Click image for high-resolution version.
The almost monochromatic appearance off in the distance is quite beautiful, though the photographs don't do it real justice.

I think these unexpected vistas are part of the reason I enjoy riding.  I probably wouldn't come here as often in the car, because my car isn't much fun to drive on curvy roads.  But just getting there on the bike is fun, and can be exciting. 

And seeing sights like this is frosting on that cake.

I have been able to visit many different sights in the nine years or so I have ridden the motorcycle. You can read about many of them -- and laugh at some -- if you page back in this blog.

My two-wheeled steed of some 71 horsepower has, indeed, been an eye-opener for me to the beauty of the area near where I live, and I have met many different people along the way.  

What about you?  Is there a picturesque sight you have seen or an interesting character you have met during your two-wheeled travels? 

Friday, February 3, 2017

Clouds on a Brisk Winter Day

Yesterday, I went out for a few hours of riding.  We can usually ride all winter long here because of the moderate temperatures in South Carolina.

Although we certainly get cold weather, snow, and ice, it is usually gone in a few days, and the roads are once again calling to those who ride on two wheels.

The day's temperature started out in the mid-40s, so I bundled up, started the bike, turned on the grip heaters, and took off for parts unknown.  The weather was overcast when I first went out, so I didn't go anywhere that might otherwise offer a distant view, like the highest point in South Carolina, Sassafras Mountain, or Caesar's Head.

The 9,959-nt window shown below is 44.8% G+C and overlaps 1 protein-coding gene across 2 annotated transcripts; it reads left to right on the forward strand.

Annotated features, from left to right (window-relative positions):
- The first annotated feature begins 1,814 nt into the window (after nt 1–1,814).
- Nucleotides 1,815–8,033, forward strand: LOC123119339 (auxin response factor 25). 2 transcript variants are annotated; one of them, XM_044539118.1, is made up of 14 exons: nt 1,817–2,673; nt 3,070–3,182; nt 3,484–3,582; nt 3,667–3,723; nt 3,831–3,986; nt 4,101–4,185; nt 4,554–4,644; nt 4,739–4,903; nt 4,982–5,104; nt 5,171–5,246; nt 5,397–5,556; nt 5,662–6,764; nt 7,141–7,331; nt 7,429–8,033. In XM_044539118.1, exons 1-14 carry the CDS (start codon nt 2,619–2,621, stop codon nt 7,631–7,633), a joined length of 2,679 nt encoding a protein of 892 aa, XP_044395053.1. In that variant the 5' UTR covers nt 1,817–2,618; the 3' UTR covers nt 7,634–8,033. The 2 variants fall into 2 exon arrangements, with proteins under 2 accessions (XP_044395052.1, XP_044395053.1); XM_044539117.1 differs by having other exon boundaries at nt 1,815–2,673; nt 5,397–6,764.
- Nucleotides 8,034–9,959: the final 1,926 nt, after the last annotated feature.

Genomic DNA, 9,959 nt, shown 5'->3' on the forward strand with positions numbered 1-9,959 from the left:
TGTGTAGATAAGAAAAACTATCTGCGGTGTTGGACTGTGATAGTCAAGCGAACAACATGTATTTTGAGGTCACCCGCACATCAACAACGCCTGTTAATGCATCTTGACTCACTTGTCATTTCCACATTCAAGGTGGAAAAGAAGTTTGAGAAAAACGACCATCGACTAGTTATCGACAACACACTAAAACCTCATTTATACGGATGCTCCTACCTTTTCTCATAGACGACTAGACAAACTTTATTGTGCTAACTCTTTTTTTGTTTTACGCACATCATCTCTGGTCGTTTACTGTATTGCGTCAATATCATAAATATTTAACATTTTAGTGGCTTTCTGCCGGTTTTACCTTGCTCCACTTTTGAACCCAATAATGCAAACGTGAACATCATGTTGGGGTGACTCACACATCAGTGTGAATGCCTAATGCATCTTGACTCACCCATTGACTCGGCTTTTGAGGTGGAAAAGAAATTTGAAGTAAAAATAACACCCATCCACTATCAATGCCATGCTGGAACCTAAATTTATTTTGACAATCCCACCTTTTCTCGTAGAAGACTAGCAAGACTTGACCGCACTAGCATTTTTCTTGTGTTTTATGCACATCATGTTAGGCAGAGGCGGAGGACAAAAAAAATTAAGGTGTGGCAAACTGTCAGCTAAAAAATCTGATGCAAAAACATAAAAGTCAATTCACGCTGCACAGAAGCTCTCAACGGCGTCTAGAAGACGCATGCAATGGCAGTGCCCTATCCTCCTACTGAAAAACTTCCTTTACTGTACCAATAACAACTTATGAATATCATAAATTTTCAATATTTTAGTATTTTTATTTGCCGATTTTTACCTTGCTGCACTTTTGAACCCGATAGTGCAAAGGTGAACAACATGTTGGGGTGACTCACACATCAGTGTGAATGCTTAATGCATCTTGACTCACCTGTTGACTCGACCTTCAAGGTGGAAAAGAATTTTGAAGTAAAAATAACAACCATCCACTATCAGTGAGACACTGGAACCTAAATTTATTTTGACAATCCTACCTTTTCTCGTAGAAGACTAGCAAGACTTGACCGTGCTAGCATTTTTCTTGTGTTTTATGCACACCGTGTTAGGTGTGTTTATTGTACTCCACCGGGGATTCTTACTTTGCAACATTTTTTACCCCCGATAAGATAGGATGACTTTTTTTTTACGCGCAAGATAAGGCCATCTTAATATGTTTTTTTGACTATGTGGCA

Instead, I just meandered around in the lowlands and headed for Poinsett Bridge.  That is an old stone bridge used by stagecoaches.  I have visited there many times, and it is a picturesque sight.

As I ventured along on my meandering route, I noticed that the clouds were not as gray, and that there were patches of blue scattered about.  Some of the blue was, in fact, brilliant blue.

And the clouds became a panorama of beauty that changed as time passed and as my direction turned.

I could hardly keep my eyes on the road, in fact, for all the sights to be seen in the sky.

See what you think.

Two crescents of blue

But still mostly gray

More blue

And still more

Look at the pattern of those clouds in the center

Looks like billows of cotton

Sand on the road ahead, left over from the recent snow

And another pattern comes into view

What a display!

Following a yellow Goldwing for a while

More variations

Little clumps of clouds

Table Rock beneath the clouds

The water tower in Easley, the town where I live

Low speed practice on an empty court

 I only rode about a hundred miles, but the sky was the best part of the ride today.  

God is certainly a great artist. 

Don't you agree?

More clouds:


Wednesday, January 18, 2017

25° then 75° in the Same Week -- So Ride When You Can!

The weather this winter in South Carolina has been fickle.  We had snow and below freezing temperatures, then, by the end of the same week, we had mid-70s temperatures and sunny skies.

A man doesn't know how to dress for the weather these days! 

The cold and snow certainly did cut into our riding time, but I guess I should be glad that for most of the winter here it is possible to ride, with the right gear.

Here are some pictures taken in our yard on an obviously non-riding day:

My wife's little garden pond.